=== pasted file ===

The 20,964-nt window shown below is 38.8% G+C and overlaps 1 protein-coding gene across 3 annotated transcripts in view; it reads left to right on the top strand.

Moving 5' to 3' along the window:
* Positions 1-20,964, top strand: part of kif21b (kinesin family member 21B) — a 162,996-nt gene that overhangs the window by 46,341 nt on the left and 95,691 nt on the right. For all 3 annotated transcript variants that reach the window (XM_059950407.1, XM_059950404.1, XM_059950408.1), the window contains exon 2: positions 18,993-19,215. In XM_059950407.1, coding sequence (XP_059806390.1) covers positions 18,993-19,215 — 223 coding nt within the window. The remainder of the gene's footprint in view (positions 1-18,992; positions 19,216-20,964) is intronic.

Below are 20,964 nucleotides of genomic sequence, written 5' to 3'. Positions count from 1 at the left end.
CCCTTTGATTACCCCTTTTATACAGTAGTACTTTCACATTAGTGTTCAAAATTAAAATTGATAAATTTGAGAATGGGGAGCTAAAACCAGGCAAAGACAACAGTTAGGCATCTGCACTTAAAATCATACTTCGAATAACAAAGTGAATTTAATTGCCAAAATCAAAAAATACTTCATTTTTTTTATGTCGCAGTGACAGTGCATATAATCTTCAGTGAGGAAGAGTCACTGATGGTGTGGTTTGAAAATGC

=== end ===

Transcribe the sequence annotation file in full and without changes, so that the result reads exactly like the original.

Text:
The 20,964-nt window shown below is 38.8% G+C and overlaps 1 protein-coding gene across 3 annotated transcripts in view; it reads left to right on the top strand.

Moving 5' to 3' along the window:
* Positions 1-20,964, top strand: part of kif21b (kinesin family member 21B) — a 162,996-nt gene that overhangs the window by 46,341 nt on the left and 95,691 nt on the right. For all 3 annotated transcript variants that reach the window (XM_059950407.1, XM_059950404.1, XM_059950408.1), the window contains exon 2: positions 18,993-19,215. In XM_059950407.1, coding sequence (XP_059806390.1) covers positions 18,993-19,215 — 223 coding nt within the window. The remainder of the gene's footprint in view (positions 1-18,992; positions 19,216-20,964) is intronic.

Below are 20,964 nucleotides of genomic sequence, written 5' to 3'. Positions count from 1 at the left end.
CCCTTTGATTACCCCTTTTATACAGTAGTACTTTCACATTAGTGTTCAAAATTAAAATTGATAAATTTGAGAATGGGGAGCTAAAACCAGGCAAAGACAACAGTTAGGCATCTGCACTTAAAATCATACTTCGAATAACAAAGTGAATTTAATTGCCAAAATCAAAAAATACTTCATTTTTTTTATGTCGCAGTGACAGTGCATATAATCTTCAGTGAGGAAGAGTCACTGATGGTGTGGTTTGAAAATGC